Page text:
At the same time, the Society of Antiquaries of London sent to Bayeux Charles Stothard, distinguished artist, with the mission of taking the drawing of the Tapestry; his work, which required two years of effort, was published in the Vetusta Monumenta. To his journey is attached an incident variously told. One or two small pieces of the Tapestry were removed, either, as Mr. Fowke says to satisfy a desire of the Society of Antiquaries of London, or by the whim of Mrs. Stothard.

The piece, which had arrived at the British Museum, was returned in 1873, by its administrators who wanted to thank the municipality for the kindness with which the artists responsible for photographing the Tapestry had been welcomed. The precious fragment could not be put back in its place, because a skillful restorer had repaired the damage. But it was exposed above the windows [p. 19]at the place where he had been abducted, to attest to the gratitude of the city of Bayeux.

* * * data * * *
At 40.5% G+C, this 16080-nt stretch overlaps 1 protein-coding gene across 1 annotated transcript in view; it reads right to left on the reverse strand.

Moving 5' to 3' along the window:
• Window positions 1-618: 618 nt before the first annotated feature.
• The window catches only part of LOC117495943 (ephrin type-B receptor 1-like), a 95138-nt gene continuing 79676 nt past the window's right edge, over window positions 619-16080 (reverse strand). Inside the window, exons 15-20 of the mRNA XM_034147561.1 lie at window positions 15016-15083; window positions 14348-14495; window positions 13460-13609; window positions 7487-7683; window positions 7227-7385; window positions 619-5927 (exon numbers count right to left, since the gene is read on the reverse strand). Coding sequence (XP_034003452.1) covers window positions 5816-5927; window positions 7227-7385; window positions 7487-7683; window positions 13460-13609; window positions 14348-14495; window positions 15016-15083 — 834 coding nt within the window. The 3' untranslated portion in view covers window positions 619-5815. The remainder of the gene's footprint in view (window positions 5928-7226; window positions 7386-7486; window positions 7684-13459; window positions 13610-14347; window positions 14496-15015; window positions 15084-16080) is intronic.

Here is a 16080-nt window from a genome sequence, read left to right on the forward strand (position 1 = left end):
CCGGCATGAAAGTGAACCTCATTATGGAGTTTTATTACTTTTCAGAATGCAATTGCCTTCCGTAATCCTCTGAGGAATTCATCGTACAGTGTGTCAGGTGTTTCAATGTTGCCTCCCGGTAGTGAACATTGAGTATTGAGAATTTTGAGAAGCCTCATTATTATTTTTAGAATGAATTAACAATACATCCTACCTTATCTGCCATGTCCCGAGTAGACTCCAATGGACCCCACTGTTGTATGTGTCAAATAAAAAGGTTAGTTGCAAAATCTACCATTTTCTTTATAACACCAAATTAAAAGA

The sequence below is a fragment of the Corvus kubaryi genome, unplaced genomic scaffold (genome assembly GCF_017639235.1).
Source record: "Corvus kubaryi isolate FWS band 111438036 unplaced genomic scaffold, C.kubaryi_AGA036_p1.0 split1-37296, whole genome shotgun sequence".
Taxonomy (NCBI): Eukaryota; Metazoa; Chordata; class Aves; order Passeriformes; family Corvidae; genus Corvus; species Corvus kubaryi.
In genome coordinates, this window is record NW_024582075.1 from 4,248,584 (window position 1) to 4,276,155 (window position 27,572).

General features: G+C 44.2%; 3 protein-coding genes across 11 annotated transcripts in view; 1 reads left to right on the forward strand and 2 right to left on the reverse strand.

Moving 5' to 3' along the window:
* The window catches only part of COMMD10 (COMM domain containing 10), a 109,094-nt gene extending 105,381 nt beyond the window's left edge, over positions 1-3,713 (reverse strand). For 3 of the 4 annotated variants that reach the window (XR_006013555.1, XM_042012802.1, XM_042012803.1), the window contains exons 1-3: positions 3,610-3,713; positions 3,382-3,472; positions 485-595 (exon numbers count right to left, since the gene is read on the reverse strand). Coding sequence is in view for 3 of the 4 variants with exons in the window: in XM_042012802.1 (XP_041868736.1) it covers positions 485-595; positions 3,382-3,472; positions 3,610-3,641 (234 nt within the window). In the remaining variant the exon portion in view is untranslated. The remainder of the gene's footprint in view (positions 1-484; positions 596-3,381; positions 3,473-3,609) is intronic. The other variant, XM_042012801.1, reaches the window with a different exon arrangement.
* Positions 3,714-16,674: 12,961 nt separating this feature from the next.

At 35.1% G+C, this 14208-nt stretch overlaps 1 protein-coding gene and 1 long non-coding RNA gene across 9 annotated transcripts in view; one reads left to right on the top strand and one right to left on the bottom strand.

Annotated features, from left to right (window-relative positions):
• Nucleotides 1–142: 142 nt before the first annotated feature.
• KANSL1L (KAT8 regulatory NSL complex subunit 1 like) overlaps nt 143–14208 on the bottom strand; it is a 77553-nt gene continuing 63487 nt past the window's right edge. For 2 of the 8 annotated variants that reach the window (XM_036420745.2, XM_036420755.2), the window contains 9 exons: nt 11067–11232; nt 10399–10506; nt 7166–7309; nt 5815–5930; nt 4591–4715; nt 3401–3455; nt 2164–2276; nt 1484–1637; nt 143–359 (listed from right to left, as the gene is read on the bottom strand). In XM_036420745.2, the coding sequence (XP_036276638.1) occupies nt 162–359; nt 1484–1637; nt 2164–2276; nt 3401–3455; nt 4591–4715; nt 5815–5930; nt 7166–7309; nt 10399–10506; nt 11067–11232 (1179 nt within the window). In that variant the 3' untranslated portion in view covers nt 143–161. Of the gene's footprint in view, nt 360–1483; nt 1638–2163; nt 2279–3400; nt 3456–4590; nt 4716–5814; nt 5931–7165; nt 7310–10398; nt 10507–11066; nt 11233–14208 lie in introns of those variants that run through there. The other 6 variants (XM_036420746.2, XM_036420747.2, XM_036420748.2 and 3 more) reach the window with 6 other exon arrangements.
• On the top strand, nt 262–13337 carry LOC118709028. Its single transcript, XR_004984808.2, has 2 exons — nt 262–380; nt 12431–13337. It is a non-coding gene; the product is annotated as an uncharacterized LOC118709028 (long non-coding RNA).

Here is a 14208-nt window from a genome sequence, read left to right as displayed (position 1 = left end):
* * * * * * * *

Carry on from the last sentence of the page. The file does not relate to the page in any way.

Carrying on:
Back in London, Stothard gave his feelings about this monument, which he had had plenty of time to study at leisure, in every detail; he was as convinced as possible of the antiquity of the Tapestry.

For his part, Amyot supported these conclusions and refuted the arguments by which Abbé de la Rue had tried to attribute it to the reign of Henry I of England.

When, in 1827, the Duchess of Angoulême passed through Bayeux, during her trip to Normandy, the Tapestry was temporarily exhibited at the Tribunal, where the Princess came to visit it.